Indian Students Who Enrolled in Fake University Run by ICE Can Sue the Government, Court Rules

A federal appeals court ruled that the government is not immune from a breach-of-contract lawsuit filed by foreign students duped into enrolling into a fake school run by ICE.


Hundreds of foreign students who enrolled at a Michigan university that turned out to be a sting operation run by federal immigration officials can sue the government to recoup their tuition, a federal appeals court ruled last week.

The U.S. Court of Appeals for the Federal Circuit ruled on June 25 that the U.S. government wasn't immune from a 2020 lawsuit filed by Teja Ravi, a former student at the fake "University of Farmington," on behalf of himself and other students, because it entered into contracts with hundreds of students like Ravi for services that it never delivered.

The ruling overturns a 2022 lower court decision dismissing Ravi's lawsuit and remands it back to the lower court for further consideration. Both the Trump and Biden administrations argued that the government was shielded from Ravi's suit by sovereign immunity. 

The three-judge panel unanimously ruled that the government was not immune and had not sufficiently demonstrated its argument that its contract with Ravi wasn't enforceable because it never intended to honor the agreement in the first place.

"The government relies on the notion that, because it was only pretending to operate a university, there could not have been intent to contract on its part, even though it took (and has kept) the money Mr. Ravi he paid for the offered education, and it makes that assertion even accepting the assumption, required at the present stage of the case, that Mr. Ravi intended to obtain the education for which he was paying," the court wrote. "The argument is that even when there is an objectively clear offer and acceptance, with acceptance in the form of paying money to the offeror, there is no contract enforceable against the offeror, for want of mutuality of intent, as long as the offeror had its fingers crossed behind its back when making the offer and accepting the money."

Attorney Anna Nathanson, who is representing Ravi, said in a press release that "the University of Farmington students and their legal team are ecstatic that the Court of Appeals for the Federal Circuit has ruled to allow the 600 students unjustly targeted by this fake ICE university to have their day in court."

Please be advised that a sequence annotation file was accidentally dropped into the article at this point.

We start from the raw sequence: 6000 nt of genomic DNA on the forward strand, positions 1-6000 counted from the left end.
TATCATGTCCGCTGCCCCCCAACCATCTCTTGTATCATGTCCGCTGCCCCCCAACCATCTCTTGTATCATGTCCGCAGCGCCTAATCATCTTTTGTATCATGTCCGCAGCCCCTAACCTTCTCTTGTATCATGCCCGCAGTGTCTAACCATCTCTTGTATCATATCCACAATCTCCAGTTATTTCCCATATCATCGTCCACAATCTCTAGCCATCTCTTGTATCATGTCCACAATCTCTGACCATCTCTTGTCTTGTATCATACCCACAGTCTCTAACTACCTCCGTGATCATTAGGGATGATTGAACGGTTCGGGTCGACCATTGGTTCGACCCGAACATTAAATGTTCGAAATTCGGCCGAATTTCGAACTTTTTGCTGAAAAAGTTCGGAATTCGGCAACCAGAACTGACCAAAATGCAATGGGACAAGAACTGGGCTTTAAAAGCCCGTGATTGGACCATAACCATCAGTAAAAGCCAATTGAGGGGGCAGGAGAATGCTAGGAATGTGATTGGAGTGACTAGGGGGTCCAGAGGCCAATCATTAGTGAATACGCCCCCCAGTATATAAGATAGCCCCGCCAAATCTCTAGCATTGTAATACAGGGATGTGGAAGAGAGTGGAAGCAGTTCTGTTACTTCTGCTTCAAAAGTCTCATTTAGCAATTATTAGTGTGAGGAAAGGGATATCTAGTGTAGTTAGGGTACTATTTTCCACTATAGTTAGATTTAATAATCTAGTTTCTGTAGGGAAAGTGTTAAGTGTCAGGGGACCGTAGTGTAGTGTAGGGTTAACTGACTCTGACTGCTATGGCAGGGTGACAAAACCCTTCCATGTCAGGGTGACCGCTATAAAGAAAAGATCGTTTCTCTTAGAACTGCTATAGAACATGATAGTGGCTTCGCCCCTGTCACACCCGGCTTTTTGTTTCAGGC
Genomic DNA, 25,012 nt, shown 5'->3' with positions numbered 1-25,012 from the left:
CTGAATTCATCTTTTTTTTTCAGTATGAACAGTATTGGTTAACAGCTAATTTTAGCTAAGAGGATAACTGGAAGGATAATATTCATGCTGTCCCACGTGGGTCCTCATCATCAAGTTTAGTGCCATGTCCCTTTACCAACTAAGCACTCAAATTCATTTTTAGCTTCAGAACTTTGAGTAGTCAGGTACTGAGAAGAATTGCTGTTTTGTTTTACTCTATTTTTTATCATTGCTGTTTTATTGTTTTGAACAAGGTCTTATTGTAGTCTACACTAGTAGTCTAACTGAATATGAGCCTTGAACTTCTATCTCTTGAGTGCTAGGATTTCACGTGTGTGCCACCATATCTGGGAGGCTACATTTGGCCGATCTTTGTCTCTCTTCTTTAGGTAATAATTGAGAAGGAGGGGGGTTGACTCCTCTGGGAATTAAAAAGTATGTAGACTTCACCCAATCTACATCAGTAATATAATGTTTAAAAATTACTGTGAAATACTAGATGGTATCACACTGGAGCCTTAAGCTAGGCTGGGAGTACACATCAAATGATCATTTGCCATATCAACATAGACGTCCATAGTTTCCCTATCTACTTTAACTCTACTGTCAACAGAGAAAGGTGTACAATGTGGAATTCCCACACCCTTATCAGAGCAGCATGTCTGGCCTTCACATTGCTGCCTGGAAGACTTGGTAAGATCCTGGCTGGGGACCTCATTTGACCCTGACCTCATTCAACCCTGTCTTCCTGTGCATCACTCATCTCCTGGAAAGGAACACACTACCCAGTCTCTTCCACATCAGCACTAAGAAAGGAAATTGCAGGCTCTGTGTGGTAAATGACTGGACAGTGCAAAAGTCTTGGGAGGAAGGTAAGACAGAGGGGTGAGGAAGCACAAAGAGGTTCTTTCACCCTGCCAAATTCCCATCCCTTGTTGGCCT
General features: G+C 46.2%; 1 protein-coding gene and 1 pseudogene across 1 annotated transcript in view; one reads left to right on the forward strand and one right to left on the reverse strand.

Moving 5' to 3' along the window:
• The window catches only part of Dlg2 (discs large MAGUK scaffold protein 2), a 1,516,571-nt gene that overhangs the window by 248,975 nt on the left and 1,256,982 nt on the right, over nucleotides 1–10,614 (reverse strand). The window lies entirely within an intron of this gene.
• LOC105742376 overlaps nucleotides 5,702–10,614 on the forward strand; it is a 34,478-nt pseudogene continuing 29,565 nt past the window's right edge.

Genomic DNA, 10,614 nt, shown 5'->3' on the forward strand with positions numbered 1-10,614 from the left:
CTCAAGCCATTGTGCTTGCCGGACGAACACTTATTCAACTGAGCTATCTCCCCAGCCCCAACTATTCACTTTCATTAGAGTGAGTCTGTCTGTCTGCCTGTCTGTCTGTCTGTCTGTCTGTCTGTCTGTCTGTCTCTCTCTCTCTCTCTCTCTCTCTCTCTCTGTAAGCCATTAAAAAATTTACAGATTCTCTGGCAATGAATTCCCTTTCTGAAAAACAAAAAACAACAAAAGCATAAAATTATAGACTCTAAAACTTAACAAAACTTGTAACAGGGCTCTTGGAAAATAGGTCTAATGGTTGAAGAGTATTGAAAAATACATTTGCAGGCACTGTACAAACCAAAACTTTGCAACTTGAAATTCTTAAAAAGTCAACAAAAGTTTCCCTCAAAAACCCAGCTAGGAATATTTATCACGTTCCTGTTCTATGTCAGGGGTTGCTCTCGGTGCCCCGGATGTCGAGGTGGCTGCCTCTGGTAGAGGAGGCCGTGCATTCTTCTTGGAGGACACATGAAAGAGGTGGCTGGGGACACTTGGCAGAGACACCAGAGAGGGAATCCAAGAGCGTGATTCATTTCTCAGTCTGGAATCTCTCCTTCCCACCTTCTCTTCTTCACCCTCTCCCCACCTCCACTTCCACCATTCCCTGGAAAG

Michigan news outlets first revealed in 2019 that the "University of Farmington" was a sting set up by a branch of Immigration and Customs Enforcement (ICE) to target pay-to-stay student visa fraud.

ICE opened the southeast Michigan school in 2016. It would ultimately lure in around 600 people on student visas, all of them except one from India, and collect roughly $6 million in tuition and fees from them.

The government claimed that the foreign students were made well aware by recruiters and fake school officials that they were paying for classes and coursework that didn't exist, but plaintiffs in the lawsuit say they were "unwitting victims," entrapped by a school that had all the outward appearances of being a legitimate institution.

The university had a website, a regularly updated Facebook page, and a fake history dating back to the 1950s. Records obtained by local news outlets showed Farmington was incorporated by the state of Michigan and listed by the Accrediting Commission of Career Schools and Colleges. More importantly, it was certified by the Department of Homeland Security's Student and Exchange Visitor Program, which as Shikha Dalmia wrote for Reason in 2019, is the "ultimate seal of official approval," for foreign students looking for an American education.

Once exposed, ICE quickly shut down the school and arrested roughly 250 former students. Many were deported, while the rest voluntarily left the country. There was an element of callousness to the whole affair: The Detroit News reported that after it broke the news that Farmington was a sham, "the university's Facebook page started posting memes," including one that featured the Star Wars character Admiral Ackbar shouting "It's a trap."

Reason's Billy Binion interviewed a former Farmington student who paid the fake school $15,0000 in tuition and fees. He opted to voluntarily leave the U.S. to maximize his chances to legally return sometime in the future. He never got his money back.

The Farmington sting outraged civil rights groups. In 2022, 40 such groups signed a letter calling on the Department of Homeland Security (DHS) to investigate potential civil rights violations that resulted from the sting operation.

"This decision is not just a legal win, but a moral one," Prudhivi Raj, a former student at the university, said in a press release after last week's ruling. "It underscores that no one, not even the government, is above the fundamental principles of fairness and honesty."